Nuclear Medicine & Molecular Imaging

VII.     Nuclear Medicine

A.        Overview

  • Nuclear Medicine uses gamma rays (a form of ionizing radiation similar to x-rays) emitted from a wide variety of radiopharmaceuticals to create images of the entire body from head to toe.
  • The biodistribution pattern reflects normal physiology or underlying pathophysiology.
  • The radiopharmaceuticals may be administered intravenously, orally, or by other routes.

B.        Facilities, Technical Capabilities & Limitations

  • There are three gamma camera units available for human research. 
  • All are capable of performing Single Photon Emission Computed Tomography (SPECT) (“slices”).
  • All units produce high-quality digital images.
  • There is one co-located thyroid probe available for human research. 
  • Images are viewable and can be analyzed on MIRADA, Medical XD, Siemens MMWP, and McKesson PACS.
  • Images can be archived on McKesson PACS and/or on other archive media such as CD/DVD.
  • Radiology reports are viewable through SCM/AEHR and can be printed as needed.  

 

Unit

Location

Type

Table Weight  Limits (Kg)

1

Ground Floor,
Chandler Hospital,
Pavilion H

Siemens   Symbia S

227

2

Siemens Signature E Cam

180

3

Siemens   Symbia S

200

C.        Hours of Operation

  • Monday – Friday, 7:30 am – 5:00 pm.
  • Other days/times by arrangement.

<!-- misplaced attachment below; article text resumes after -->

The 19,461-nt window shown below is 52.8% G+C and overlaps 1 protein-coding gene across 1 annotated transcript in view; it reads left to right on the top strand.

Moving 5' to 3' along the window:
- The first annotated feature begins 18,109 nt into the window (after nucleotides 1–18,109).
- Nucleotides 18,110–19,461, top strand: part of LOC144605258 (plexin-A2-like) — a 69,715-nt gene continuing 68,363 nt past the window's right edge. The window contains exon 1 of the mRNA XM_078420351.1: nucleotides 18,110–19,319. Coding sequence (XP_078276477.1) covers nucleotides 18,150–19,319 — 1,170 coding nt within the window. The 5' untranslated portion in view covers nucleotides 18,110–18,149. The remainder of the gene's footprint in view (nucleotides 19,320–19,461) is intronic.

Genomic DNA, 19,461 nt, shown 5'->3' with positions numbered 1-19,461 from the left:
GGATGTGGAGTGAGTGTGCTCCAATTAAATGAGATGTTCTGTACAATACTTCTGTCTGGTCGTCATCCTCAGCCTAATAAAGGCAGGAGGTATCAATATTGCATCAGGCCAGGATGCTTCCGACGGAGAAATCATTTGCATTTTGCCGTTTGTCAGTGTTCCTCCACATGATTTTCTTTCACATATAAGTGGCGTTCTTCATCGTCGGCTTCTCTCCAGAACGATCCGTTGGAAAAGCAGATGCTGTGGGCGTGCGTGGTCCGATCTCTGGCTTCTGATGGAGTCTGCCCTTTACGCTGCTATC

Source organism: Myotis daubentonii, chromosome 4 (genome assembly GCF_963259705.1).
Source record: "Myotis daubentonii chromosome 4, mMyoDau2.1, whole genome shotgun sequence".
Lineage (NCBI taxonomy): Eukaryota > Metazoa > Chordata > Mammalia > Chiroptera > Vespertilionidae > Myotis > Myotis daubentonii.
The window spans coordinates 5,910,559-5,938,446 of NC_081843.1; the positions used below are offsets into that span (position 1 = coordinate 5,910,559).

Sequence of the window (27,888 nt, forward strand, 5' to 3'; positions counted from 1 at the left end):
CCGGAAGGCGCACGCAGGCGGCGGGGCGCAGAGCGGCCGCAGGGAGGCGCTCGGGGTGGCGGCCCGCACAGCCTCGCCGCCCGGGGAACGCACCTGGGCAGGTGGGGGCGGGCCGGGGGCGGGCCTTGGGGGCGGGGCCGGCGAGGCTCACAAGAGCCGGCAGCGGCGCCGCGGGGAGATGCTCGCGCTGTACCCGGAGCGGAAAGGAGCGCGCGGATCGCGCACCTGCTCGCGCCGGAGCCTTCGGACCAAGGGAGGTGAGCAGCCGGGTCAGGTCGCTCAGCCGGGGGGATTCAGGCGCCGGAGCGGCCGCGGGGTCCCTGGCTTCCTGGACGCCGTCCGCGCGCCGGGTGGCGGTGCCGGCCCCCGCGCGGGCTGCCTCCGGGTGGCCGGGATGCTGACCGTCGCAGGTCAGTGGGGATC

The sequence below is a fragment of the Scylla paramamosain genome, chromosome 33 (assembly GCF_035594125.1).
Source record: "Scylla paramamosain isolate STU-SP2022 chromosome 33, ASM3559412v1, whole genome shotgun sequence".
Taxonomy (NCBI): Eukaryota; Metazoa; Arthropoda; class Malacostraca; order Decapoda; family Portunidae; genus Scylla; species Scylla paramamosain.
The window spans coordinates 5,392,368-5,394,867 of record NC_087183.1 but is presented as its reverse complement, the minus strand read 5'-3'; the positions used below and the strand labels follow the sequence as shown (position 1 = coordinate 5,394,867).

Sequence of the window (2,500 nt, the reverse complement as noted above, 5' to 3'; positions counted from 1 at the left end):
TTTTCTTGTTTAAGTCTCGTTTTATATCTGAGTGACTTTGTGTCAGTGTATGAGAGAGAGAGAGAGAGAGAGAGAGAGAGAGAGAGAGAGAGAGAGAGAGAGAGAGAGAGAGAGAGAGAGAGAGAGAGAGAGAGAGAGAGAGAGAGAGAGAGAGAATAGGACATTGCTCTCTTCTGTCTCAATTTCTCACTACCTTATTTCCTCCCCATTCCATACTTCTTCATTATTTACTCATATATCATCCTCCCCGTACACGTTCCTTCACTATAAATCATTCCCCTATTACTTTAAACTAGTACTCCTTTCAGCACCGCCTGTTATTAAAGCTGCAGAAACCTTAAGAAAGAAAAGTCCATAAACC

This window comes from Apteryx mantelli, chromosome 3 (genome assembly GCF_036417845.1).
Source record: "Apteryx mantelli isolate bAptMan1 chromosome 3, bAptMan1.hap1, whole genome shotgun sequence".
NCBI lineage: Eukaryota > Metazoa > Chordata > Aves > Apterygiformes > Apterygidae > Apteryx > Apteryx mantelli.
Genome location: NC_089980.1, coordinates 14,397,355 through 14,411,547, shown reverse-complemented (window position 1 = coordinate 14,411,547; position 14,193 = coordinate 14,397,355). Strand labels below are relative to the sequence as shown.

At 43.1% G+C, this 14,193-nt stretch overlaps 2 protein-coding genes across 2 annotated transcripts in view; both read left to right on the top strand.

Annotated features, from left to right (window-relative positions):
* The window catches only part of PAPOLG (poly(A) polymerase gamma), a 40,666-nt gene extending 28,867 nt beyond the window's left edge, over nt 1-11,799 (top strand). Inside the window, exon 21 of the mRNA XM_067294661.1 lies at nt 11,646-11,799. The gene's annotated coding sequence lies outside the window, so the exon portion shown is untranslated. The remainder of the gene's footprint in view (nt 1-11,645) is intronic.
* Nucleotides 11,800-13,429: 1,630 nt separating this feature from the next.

D.        Personnel Resources

  • American Board of Radiology and/or American Board of Nuclear Medicine-certified, subspecialized Radiology Physicians (MDs) who are Authorized Users of Radioactive Materials for Human Use.
  • At least one of the Department of Radiology’s Authorized Users of Radioactive Materials must be named as a Co-Investigator.
  • American Board of Radiology-certified Medical Physicist (PhD).
  • Nuclear Medicine Technology Certification Board (NMTCB)-certified Nuclear Medicine Technologists.

E.        Costs

  • Please discuss project and all applicable costs with Radiology Senior Research Coordinator prior to IRB and/or grant submission or renewal. 
  • Radiology costs include the technologist’s time to prepare and image the patient/human research subject according to protocol, process the image data, and archive the images to a CD/DVD if required by the investigator or study sponsor. 
  • Supply costs might be incurred, e.g., radiopharmaceuticals.
  • Professional services by radiology physicians and/or medical physicists are negotiable.